It will be understood that the foregoing description and examples are only illustrative of the present invention and it is not intended that the invention be limited thereto. All substitutions, alterations and modifications of the present invention which come within the scope of the following claims or to which the present invention is readily susceptible without departing from the spirit and scope of this disclosure are considered part of the present invention.

We claim:

1. A method of preparing a semipermeable membrane adapted to permit substantially selective diffusion therethrough of a component of solution, comprising:

(a) dissolving:

(I) a cellulosic ether or ester derivative having the formula iodide, bromide, tetraphenyl boron, salicylate,v

chlorate, tetraiodomercurate and fluosilicate,

in an organic solvent which is miscible with water and dissolves said cellulosic derivative and said pore producing salt:

(b) casting said solution to form a membrane of substantially uniform thickness;

(0) evaporating a major portion of said organic solvent;

(d) immersing the cast membrane in water to remove said salt; and

(e) heating the cast membrane in water to reduce its porosity.

2. A method as stated in claim 1 wherein said cellulosic derivative is a member of the class consisting of cellulose acetate, cellulose acetate-butyrate, cellulose propionate and ethyl cellulose.

3. A method as stated in claim 1 wherein a pore-regulating inorganic compound is also dissolved in said casting solution, said pore-regulating compound having a different anion from the class consisting of halides and oxygenated halides.

4. A method as stated in claim 3 wherein said poreregulating compound is a member of the class consisting of sodium chloride and hydrochloric acid.

5. A method as stated in claim 1 wherein said organic solvent is a member of the class consisting of acetone, acetic acid, formic acid, methyl ethyl ketone, ethyl alcohol, and methyl alcohol.

6. A method as stated in claim 1 wherein said evaporation period is in the range of about 3 to 20 minutes.

7. A method as stated in claim 1 wherein said organic solvent is a member of the class consisting of acetic acid and formic acid and said casting and evaporating are carried out at room temperature.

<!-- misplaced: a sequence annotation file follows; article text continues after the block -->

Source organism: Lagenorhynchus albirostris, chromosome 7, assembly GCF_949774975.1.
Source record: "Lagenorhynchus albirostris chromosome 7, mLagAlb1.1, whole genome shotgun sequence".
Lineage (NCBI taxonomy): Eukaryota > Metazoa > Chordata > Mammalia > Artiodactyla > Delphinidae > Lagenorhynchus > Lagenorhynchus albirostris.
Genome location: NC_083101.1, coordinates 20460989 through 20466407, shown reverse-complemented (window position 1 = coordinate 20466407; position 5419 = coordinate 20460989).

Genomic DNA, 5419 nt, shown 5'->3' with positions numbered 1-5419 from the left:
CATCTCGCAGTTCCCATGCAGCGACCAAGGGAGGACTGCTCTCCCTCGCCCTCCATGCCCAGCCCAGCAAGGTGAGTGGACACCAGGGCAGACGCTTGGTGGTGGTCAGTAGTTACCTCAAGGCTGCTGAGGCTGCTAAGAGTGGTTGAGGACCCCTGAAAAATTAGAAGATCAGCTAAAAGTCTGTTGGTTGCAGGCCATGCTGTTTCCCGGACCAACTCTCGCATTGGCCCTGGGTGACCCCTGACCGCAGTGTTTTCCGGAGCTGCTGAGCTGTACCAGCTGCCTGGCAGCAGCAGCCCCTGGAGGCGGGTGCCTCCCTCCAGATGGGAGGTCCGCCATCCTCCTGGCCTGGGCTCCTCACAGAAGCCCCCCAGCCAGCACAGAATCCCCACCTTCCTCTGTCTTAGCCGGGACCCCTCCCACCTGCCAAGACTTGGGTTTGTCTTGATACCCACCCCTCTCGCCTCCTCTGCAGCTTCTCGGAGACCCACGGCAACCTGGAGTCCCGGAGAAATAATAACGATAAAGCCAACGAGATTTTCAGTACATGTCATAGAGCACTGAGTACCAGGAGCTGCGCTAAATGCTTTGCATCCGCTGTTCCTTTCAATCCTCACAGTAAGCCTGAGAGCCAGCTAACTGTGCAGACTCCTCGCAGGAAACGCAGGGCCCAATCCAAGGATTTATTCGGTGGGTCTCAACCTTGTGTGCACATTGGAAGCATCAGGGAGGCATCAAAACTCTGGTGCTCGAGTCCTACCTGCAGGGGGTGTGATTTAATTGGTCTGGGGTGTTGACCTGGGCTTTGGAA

8. A method as stated in claim 1 wherein said organic solvent is acetone and said casting and evaporating are carried out at a temperature in the range of about 16 C. to 0 C.

9. A method of preparing a semipermeable membrane adapted to permit substantially selective diffusion there through of a component of a solution, comprising:

(a) dissolving:

7 (I) a cellulosic ether or ester derivative having References Cited by the Examiner the formula UNITED STATES PATENTS 2,846,727, 8/1958 Bechtold 264-49 -CE /CH- 3,133,132 5/1954 Loeb et a1. 26449 CHOR;CHOR 3,133,137 5/1964 Loeb et a1. 26441 wherein R R and R are members of a group OTHER REFERENCES consisting of R4 and CREO wherein R4 is an Bulletin de la Societe Chemique de France. Bulletin 5E alkvl group containing 1 to 8 carbon atoms and Serie, Tome 3, part I, 1936, pp 41 Perchlo- 5 15 an alkyl group contammg 1 to 7 carbon 10 rates comme solvents de la cellulose et de ses derives, atoms and by A. Dorby.

( Q P producmg -5011d thlccyanate Salt m Weissberger, Arnold, ed. Technique of Organic Chem- F o f solvflnt; istry, vol. IH, part I, Separation and Purification, 2nd

( castmg 531d Solutlon to form a membrane of edition, New York, Interscience Publishers, 1956, pp.

stantially uniform thickness; 713418 7 (c) evaporating a major portionof said organic solveflt; ALEXANDER H. BRODMERKEL, (d) immersing the cast membrane 111 water to remove primary said salt; and (e) heating the cast membrane in water to reduce its ANDERSONAsslstantExammer' porosity.

Patent Citations
Cited PatentFiling datePublication dateApplicantTitle
US2846727 *Sep 30, 1953Aug 12, 1958Du PontAqueous dispersions of polymers and shaped articles therefrom
US3133132 *Nov 29, 1960May 12, 1964Univ CaliforniaHigh flow porous membranes for separating water from saline solutions
US3133137 *Mar 20, 1962May 12, 1964Univ CaliforniaHigh flow porous membranes for separating water from saline solutions
Referenced by
Citing PatentFiling datePublication dateApplicantTitle
US3432585 *Apr 18, 1966Mar 11, 1969Aerojet General CoMethod and apparatus for continuous fabrication of desalination membrane
US3439074 *Oct 1, 1965Apr 15, 1969Little Inc AMethod for preparing desalination membranes
US3444286 *Feb 21, 1966May 13, 1969Aerojet General CoReverse osmosis membrane composition and manufacture of the membrane
US3494780 *Nov 4, 1966Feb 10, 1970Dow Chemical CoMethod for enhancing permeability of separatory membranes
US3536795 *Nov 6, 1967Oct 27, 1970Aerojet General CoPrevention of swelling salt precipitation in reverse osmosis fabrication
US4062782 *Dec 3, 1975Dec 13, 1977Canadian Patents And Development LtdReverse osmosis membranes
US4927540 *Apr 19, 1988May 22, 1990The Dow Chemical CompanyIonic complex for enhancing performance of water treatment membranes
US5096468 *Jun 29, 1990Mar 17, 1992W. R. Grace & Co.-Conn.Cellulose acetate butyrate gas separation membranes
US5387345 *May 19, 1993Feb 7, 1995Akzo NvCellulose acetate membranes
US5505890 *Oct 19, 1994Apr 9, 1996Akzo N.V.Process for manufacturing cellulose acetate membranes
Classifications
U.S. Classification264/49, 264/299
International ClassificationC08J9/00
Cooperative ClassificationC08J2301/00, B01D71/22, B01D67/003, B01D67/0011, B01D71/14, C08J9/00
European ClassificationB01D71/22, B01D67/00K14B, B01D71/14, B01D67/00K18D, C08J9/00